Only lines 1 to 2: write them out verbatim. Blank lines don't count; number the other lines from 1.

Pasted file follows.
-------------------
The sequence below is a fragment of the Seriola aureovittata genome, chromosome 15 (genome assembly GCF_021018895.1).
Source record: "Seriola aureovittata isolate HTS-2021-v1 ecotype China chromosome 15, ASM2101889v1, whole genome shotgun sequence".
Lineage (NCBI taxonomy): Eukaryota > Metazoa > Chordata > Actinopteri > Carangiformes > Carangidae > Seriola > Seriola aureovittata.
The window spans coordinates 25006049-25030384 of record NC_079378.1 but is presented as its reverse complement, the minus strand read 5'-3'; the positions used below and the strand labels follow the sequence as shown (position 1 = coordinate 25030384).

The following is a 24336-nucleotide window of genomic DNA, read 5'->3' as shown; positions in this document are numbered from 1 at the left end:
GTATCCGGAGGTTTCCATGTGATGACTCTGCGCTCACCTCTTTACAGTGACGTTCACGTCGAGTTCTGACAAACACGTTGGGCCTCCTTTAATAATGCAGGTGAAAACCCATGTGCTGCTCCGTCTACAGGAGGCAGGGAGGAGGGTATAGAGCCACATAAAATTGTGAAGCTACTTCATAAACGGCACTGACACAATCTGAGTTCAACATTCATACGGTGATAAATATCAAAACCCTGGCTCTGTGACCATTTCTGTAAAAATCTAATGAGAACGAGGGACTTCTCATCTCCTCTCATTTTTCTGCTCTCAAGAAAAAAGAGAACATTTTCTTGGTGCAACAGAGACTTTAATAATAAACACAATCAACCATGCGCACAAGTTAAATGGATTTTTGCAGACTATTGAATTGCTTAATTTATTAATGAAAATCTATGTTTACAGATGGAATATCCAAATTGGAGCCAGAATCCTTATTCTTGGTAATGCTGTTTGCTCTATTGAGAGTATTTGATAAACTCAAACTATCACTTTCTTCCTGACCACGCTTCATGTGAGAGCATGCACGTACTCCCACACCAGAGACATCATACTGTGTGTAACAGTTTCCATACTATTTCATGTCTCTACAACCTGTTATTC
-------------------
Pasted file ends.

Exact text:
The sequence below is a fragment of the Seriola aureovittata genome, chromosome 15 (genome assembly GCF_021018895.1).
Source record: "Seriola aureovittata isolate HTS-2021-v1 ecotype China chromosome 15, ASM2101889v1, whole genome shotgun sequence".